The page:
Philip Sparks’ Essential Rules of Style, Pt. 2

Last week, we presented essential rules of style from menswear designer Philip Sparks. Today, we conclude the series.

On plaid
A great way to spice up a conservative suit is to wear a plaid shirt. It may not be appropriate for black tie, but it can still be quite formal. Get a muted plaid – not purple or pink or other gimmicky colours. There is good plaid and there is bad plaid.

On plaid and plaid
The key to wearing plaid with plaid is thinking about the scale. If you’re wearing a medium- or large-scale plaid suit, pair it with a small-scale check or plaid shirt. And don’t match the overall colour; pick a subtle colour from one and use it with the other.

On bow ties
The bow tie’s back – and it’s going to be back for a while. Anyone can wear one; you just can’t be timid or shy about the fact that you’re wearing a bow tie.

On age-old rules
On a day-to-day basis, your shoes and belt don’t have to match. Right now, I’m wearing a brown gingham shirt with a brown belt, dark blue jeans and dark grey suede shoes. With casual dressing, as long as there’s a relation between all the colours, you don’t have to match.

On versatile suiting
If you own only one suit, it should be a dark charcoal grey three-piece in a textured wool. It shouldn’t be black, because most guys don’t actually look that good in solid black suits. A classic well-fitting three-piece suit is something every man can pull off, and you can pull it apart to wear parts of it separately.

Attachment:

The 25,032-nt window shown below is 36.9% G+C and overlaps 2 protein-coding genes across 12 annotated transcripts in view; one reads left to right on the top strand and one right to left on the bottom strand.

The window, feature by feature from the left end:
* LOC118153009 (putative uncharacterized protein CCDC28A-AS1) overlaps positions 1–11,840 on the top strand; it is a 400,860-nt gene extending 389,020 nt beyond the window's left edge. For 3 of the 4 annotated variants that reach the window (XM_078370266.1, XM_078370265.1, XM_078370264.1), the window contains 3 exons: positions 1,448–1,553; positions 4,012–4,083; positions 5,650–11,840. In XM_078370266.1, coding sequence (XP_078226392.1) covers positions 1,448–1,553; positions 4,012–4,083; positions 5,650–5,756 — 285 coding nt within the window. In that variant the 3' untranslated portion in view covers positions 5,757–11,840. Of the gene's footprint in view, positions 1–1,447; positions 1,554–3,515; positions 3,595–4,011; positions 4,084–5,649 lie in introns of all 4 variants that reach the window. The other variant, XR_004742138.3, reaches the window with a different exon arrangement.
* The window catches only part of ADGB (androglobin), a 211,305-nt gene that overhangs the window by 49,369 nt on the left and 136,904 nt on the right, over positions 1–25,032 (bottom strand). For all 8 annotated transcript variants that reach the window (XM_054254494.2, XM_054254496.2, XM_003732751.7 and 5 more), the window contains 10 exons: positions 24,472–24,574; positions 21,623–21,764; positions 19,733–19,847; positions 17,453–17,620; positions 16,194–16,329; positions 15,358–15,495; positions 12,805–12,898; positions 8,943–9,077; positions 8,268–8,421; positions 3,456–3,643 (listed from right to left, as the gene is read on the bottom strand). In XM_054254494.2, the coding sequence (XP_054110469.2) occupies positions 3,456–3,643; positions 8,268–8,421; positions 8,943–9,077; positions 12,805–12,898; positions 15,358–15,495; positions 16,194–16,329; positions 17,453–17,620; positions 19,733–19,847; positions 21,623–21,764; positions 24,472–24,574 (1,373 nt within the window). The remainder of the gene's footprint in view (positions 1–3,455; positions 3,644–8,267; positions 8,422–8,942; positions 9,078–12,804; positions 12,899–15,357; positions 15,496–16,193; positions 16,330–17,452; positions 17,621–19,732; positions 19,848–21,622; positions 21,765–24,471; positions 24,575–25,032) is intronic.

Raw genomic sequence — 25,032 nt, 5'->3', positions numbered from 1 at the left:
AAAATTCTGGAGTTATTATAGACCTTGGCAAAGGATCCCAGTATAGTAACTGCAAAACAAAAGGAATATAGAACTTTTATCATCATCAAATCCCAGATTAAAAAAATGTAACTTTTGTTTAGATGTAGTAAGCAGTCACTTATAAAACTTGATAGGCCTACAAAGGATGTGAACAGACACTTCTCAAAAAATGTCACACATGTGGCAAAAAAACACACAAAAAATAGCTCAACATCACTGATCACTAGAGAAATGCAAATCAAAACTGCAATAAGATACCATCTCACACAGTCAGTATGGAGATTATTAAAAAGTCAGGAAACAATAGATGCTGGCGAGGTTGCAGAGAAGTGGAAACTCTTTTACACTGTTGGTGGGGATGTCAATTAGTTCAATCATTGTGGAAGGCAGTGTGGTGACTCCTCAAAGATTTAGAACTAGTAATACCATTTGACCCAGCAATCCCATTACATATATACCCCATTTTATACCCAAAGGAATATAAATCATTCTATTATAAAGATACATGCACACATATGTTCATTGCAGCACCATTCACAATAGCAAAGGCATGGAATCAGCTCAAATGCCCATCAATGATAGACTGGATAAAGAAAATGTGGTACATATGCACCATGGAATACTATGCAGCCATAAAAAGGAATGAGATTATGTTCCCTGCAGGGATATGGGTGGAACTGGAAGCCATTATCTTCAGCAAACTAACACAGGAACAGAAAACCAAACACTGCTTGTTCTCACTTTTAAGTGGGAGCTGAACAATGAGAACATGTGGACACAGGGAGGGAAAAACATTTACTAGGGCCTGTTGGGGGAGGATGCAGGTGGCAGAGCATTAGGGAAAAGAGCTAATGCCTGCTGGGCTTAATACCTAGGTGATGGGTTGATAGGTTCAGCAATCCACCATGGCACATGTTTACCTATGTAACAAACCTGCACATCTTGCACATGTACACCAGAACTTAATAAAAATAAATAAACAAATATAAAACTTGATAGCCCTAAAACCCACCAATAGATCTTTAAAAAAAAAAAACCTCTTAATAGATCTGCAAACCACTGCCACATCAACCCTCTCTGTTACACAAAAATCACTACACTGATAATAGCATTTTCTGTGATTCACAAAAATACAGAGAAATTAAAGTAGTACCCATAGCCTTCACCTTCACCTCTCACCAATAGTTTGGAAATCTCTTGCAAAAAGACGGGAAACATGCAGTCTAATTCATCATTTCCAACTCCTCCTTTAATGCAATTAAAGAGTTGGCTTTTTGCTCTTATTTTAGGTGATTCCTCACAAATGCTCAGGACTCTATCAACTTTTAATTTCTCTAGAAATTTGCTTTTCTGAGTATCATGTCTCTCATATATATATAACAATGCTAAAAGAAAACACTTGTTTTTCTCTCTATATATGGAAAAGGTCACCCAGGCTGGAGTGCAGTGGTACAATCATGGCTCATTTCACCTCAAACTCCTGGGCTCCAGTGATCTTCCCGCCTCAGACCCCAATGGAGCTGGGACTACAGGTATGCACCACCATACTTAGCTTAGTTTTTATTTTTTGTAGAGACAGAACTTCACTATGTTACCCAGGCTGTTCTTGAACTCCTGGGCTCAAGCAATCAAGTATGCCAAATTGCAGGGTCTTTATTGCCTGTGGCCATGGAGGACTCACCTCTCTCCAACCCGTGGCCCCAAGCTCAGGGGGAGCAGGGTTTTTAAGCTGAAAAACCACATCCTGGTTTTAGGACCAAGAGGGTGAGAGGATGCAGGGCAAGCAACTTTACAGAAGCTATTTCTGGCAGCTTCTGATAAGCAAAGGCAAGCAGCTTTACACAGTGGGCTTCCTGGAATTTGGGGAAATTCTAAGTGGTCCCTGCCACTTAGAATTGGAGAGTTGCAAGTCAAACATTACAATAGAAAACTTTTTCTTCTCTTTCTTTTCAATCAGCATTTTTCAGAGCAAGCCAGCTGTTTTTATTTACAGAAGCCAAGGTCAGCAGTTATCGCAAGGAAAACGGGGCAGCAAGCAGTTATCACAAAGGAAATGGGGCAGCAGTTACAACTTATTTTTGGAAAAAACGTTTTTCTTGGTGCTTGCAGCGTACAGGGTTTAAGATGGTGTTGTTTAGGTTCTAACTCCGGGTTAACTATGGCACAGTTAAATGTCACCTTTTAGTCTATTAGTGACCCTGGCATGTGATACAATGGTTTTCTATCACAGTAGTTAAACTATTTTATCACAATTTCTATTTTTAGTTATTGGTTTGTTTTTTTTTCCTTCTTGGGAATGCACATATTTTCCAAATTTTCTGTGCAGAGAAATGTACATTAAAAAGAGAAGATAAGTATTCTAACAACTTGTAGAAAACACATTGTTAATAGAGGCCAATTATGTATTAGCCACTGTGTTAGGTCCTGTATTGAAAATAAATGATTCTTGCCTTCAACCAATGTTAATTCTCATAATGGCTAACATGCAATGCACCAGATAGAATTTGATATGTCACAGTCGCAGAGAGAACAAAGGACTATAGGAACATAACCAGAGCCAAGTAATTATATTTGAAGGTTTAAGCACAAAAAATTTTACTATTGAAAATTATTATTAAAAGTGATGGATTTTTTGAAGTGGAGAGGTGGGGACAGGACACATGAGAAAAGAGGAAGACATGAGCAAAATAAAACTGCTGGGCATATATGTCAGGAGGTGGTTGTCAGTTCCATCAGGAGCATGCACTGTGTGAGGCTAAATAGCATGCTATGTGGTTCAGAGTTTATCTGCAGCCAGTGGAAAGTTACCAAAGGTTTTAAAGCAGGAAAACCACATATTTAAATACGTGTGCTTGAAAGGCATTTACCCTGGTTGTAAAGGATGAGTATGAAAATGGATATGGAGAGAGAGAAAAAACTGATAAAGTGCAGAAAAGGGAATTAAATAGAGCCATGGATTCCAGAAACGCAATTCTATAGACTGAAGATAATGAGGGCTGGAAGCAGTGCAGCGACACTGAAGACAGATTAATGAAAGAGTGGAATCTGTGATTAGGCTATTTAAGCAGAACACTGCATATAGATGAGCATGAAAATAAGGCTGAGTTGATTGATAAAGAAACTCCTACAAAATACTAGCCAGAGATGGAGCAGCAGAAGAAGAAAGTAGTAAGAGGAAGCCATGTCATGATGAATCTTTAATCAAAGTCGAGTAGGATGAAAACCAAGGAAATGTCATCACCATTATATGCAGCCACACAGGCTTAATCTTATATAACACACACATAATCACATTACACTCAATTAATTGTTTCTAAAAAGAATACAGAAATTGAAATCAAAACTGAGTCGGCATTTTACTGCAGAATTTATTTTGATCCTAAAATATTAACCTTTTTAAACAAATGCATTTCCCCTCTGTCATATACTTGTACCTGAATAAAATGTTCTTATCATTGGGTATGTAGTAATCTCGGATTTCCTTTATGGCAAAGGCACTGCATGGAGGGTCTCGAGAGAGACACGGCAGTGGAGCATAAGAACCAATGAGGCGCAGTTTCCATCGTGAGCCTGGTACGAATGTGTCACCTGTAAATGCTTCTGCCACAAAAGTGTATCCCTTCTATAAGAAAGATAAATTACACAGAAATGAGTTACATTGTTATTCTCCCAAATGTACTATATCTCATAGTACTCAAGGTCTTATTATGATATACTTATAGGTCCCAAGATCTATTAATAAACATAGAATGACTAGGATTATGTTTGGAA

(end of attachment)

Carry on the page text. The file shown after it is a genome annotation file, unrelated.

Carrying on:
For part 3 of Philip Sparks’ rules of style, visit here. And in case you missed part 1, check it out here.


4 thoughts on “Philip Sparks’ Essential Rules of Style, Pt. 2”

  1. I like bow ties, but they should be self-tie bow ties. Also there is tartan too (like plaid, but often better). I recently purchased a three piece suit. I’m glad to see they are returning.

  2. Lol re: plaid on plaid. With a bowtie ftw .
    Unless you’re Andre 3000, that’s bad plaid, son.

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